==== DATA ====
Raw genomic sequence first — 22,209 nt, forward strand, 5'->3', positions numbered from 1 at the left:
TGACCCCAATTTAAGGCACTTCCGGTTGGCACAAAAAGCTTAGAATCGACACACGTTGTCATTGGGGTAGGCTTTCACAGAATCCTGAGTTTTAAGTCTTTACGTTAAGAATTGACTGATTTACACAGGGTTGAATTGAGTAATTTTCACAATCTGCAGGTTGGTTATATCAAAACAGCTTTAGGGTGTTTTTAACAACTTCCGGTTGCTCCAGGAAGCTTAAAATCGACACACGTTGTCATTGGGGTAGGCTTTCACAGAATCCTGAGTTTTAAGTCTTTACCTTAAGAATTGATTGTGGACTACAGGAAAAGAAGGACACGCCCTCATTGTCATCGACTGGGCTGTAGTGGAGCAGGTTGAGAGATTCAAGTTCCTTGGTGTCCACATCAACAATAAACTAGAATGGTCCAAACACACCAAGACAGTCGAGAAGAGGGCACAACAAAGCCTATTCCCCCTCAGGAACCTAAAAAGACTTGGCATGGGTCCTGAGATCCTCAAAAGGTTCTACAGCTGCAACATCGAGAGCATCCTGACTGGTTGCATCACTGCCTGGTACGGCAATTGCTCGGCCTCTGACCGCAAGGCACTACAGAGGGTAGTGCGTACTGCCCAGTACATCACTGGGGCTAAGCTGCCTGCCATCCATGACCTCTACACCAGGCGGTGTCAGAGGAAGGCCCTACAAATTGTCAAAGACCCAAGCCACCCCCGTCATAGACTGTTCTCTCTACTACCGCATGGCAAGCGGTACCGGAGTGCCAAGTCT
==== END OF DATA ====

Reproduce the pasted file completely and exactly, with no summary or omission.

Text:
Raw genomic sequence first — 22,209 nt, forward strand, 5'->3', positions numbered from 1 at the left:
TGACCCCAATTTAAGGCACTTCCGGTTGGCACAAAAAGCTTAGAATCGACACACGTTGTCATTGGGGTAGGCTTTCACAGAATCCTGAGTTTTAAGTCTTTACGTTAAGAATTGACTGATTTACACAGGGTTGAATTGAGTAATTTTCACAATCTGCAGGTTGGTTATATCAAAACAGCTTTAGGGTGTTTTTAACAACTTCCGGTTGCTCCAGGAAGCTTAAAATCGACACACGTTGTCATTGGGGTAGGCTTTCACAGAATCCTGAGTTTTAAGTCTTTACCTTAAGAATTGATTGTGGACTACAGGAAAAGAAGGACACGCCCTCATTGTCATCGACTGGGCTGTAGTGGAGCAGGTTGAGAGATTCAAGTTCCTTGGTGTCCACATCAACAATAAACTAGAATGGTCCAAACACACCAAGACAGTCGAGAAGAGGGCACAACAAAGCCTATTCCCCCTCAGGAACCTAAAAAGACTTGGCATGGGTCCTGAGATCCTCAAAAGGTTCTACAGCTGCAACATCGAGAGCATCCTGACTGGTTGCATCACTGCCTGGTACGGCAATTGCTCGGCCTCTGACCGCAAGGCACTACAGAGGGTAGTGCGTACTGCCCAGTACATCACTGGGGCTAAGCTGCCTGCCATCCATGACCTCTACACCAGGCGGTGTCAGAGGAAGGCCCTACAAATTGTCAAAGACCCAAGCCACCCCCGTCATAGACTGTTCTCTCTACTACCGCATGGCAAGCGGTACCGGAGTGCCAAGTCT